Farmers who run confined animal feeding operations (hog,
cattle, dairy, and poultry farms) usually dispose of manure by
spreading it on cropland as a soil amendment and source of nutri-
ents. Because manure is expensive to transport, producers may
apply more than crops can use, especially on fields nearest the
production facility. Excessive manure applications increase the
potential for contamination of surface and ground water. To
address water quality concerns, USDA and the U.S. Environmental
Protection Agency (EPA) together developed a strategy for improv-
ing manure management. A primary emphasis of the joint strate-
gy is to limit application of manure nutrients to rates that the soil
can store and crops can use. USDA will provide technical and
financial assistance to help operators develop and implement
comprehensive nutrient management plans (CNMPs). EPA pub-
lished regulations in February 2003 that will require over 15,000
concentrated animal feeding operations to implement CNMPs.
This emphasis on manure management presents a new challenge
to large livestock and poultry operations, particularly in areas with
relatively high animal concentrations such as the Chesapeake Bay
watershed, which covers parts of Maryland, Virginia, West
Virginia, Delaware, Pennsylvania, and New York.
Recent ERS analysis indicates that better manure manage-
ment will likely require manure to be applied to more land than
currently, raising hauling costs for many animal producers. An
operator’s need to access additional land for manure application
will depend on the volume of manure for disposal relative to crop-
land area currently receiving manure and the nutrient uptake of
the crops. The willingness of crop farmers to accept manure on
their land—considering manure’s variable nutrient content,
potential odor, and handling cost—affects the amount of land
available for manure application and the distance manure must be
hauled. A low willingness by crop producers to accept manure
may cause some manure to be hauled long distances to access
sufficient land to avoid overapplication of manure nutrients.
As part of the ERS study, analysts examined the feasibility
and cost of applying manure in the Chesapeake Bay watershed at
rates not exceeding crop uptake. For all the nitrogen in manure to
be used by crops within 100 miles of the manure’s origin, crop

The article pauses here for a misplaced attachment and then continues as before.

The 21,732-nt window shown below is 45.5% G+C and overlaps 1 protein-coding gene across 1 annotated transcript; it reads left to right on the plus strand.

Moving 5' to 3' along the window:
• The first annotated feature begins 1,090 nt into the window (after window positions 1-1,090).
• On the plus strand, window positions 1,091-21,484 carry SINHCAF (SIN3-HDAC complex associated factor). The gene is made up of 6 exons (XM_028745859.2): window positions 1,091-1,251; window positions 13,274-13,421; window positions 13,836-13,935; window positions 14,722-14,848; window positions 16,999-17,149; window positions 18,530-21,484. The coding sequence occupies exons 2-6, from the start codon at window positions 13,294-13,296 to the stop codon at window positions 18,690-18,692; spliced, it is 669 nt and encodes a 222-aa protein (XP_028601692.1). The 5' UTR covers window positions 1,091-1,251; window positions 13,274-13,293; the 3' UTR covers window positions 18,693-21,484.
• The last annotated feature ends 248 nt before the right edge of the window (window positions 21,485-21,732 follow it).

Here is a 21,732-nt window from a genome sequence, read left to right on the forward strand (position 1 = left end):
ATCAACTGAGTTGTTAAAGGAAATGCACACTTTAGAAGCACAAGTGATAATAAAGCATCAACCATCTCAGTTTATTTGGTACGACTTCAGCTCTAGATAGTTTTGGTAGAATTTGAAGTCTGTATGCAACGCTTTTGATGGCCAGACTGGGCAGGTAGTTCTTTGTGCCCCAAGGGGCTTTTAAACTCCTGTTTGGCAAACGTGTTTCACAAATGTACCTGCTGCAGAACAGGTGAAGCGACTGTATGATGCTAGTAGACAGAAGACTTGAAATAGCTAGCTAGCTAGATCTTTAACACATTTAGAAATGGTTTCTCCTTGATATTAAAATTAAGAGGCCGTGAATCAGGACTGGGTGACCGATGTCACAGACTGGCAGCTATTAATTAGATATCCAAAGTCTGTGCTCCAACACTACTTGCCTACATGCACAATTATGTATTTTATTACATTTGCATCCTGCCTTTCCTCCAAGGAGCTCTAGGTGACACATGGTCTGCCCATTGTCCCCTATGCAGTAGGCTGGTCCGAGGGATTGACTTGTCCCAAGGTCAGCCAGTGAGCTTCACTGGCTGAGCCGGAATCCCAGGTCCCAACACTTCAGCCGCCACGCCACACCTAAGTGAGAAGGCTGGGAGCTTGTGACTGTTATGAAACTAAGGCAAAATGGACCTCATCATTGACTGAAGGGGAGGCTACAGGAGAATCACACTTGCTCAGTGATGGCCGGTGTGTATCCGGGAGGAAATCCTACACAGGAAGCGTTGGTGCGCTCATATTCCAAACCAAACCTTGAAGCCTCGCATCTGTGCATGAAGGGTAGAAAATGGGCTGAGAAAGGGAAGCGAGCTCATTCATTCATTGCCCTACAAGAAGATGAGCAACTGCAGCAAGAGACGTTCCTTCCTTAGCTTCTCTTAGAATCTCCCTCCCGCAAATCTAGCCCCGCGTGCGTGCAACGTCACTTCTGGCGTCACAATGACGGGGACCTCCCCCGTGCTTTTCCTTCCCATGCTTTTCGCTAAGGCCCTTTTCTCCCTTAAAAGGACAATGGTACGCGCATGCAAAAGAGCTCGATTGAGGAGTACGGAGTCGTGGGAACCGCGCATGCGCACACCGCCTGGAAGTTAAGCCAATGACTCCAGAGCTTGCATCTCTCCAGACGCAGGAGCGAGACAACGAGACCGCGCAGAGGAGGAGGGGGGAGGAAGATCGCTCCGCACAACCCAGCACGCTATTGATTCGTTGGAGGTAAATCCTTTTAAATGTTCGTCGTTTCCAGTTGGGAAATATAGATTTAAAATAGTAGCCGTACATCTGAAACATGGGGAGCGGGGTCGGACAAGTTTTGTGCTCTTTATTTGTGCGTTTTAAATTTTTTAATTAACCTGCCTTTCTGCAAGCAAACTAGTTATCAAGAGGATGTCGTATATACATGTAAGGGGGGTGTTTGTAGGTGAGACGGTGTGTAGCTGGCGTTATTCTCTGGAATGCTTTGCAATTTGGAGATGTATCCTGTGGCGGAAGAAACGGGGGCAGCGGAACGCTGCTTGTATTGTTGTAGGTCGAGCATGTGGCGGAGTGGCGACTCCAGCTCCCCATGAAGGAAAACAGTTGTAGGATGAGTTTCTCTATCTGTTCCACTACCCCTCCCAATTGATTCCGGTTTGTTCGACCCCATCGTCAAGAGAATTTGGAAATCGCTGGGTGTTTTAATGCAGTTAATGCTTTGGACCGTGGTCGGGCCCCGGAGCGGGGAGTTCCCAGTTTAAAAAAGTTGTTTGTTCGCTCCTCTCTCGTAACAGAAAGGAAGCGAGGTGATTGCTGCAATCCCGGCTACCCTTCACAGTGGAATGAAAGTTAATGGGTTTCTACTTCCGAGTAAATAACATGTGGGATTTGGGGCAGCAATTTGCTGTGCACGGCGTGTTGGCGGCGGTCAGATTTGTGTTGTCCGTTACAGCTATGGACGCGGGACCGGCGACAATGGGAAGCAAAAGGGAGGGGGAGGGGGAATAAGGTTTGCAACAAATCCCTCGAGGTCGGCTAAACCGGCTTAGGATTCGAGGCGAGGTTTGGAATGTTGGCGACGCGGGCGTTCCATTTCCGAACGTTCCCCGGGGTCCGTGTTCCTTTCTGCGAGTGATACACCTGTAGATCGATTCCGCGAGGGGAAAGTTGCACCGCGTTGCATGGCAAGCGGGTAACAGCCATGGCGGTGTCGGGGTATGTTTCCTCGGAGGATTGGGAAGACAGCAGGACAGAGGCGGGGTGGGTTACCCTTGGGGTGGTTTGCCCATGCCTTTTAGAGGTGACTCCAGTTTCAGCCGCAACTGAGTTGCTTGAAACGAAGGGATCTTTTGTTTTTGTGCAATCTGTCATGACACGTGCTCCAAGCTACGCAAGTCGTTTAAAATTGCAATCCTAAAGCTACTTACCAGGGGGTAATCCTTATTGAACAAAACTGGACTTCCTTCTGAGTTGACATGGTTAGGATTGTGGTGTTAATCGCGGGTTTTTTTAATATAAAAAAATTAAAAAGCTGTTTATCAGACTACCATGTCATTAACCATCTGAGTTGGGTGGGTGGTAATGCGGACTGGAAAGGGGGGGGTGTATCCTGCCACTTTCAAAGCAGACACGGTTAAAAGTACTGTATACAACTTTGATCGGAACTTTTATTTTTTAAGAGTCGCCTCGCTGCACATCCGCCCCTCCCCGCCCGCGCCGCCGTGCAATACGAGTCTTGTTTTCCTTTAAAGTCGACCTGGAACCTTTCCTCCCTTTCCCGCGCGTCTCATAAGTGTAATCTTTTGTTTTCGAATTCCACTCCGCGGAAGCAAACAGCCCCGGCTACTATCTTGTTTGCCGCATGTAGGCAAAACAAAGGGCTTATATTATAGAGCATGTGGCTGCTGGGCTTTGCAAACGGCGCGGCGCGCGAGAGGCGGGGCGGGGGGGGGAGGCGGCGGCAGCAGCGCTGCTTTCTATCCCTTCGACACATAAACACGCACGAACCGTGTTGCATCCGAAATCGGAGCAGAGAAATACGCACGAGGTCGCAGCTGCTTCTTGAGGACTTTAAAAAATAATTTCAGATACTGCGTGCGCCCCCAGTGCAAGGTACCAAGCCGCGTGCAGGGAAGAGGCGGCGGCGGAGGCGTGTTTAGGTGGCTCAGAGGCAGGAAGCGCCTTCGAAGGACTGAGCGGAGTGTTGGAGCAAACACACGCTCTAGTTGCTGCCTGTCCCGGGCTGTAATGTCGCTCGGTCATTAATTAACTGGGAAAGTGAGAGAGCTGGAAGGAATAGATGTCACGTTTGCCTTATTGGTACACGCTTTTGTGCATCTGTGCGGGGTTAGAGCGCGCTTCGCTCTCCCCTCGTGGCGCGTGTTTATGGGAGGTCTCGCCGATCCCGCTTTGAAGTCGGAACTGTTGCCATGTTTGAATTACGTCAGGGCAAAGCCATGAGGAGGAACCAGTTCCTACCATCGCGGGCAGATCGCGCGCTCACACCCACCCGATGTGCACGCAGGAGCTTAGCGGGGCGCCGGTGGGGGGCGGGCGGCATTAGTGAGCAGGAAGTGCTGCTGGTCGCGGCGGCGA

farmers in the region would have to accept manure as the only
nitrogen fertilizer source on at least 20 percent of total cropland.
Under a more stringent standard, where applied manure does not
exceed crop phosphorus needs, crop farmers within a 100-mile
radius would have to accept manure as the only phosphorous
source on at least 60 percent of the total cropland.
USDA financial and technical assistance in managing
and utilizing the nutrients in manure could increase crop
farmers’ willingness to accept manure application on their
land. Where hauling costs for manure land application are
high, the ERS analysis indicates potential to reduce the
amount of land receiving manure by expanding industrial
processes that use manure to produce energy or commercial
fertilizer products, and by feeding animal rations that lessen
manure nutrient content.
Marcel Aillery
Noel Gollehon
This finding is drawn from . . .
A broader ERS study of farm, regional, and national level implica-
tions of new animal waste regulations and guidelines:
Management for Water Quality: Costs to Animal Feeding Operations of
Applying Manure Nutrients to Land
, by M. Ribaudo, N. Gollehon, M.
Aillery, J. Kaplan, R. Johansson, J.Agapoff, L. Christensen,V.
Breneman, and M. Peters,AER-824, USDA/ERS, June 2003,
available at:
Manure Management: A Growing
Challenge in the Chesapeake Bay Watershed
60% willingness to
accept manure
100% willingness to
accept manure
Higher willingness of crop farmers to accept manure would
reduce out-of-county transport in the Chesapeake
Bay watershed
S ource: B ased on 1997 C ensus of A griculture data.
The Chesapeake Bay watershed is outlined in red.
Maps show all manure being applied under a
phosphorus standard that restricts manure
application to crop phosphorus needs.
Inter-county m anure m ovem ent
1,000 dry tons of net transfer
-60 to -40
-40 to -20
-20 to -5
-5 to 5
5 to 35
35 to 140
140 to 355
Im ports
Photo by Ken Hammond, USDA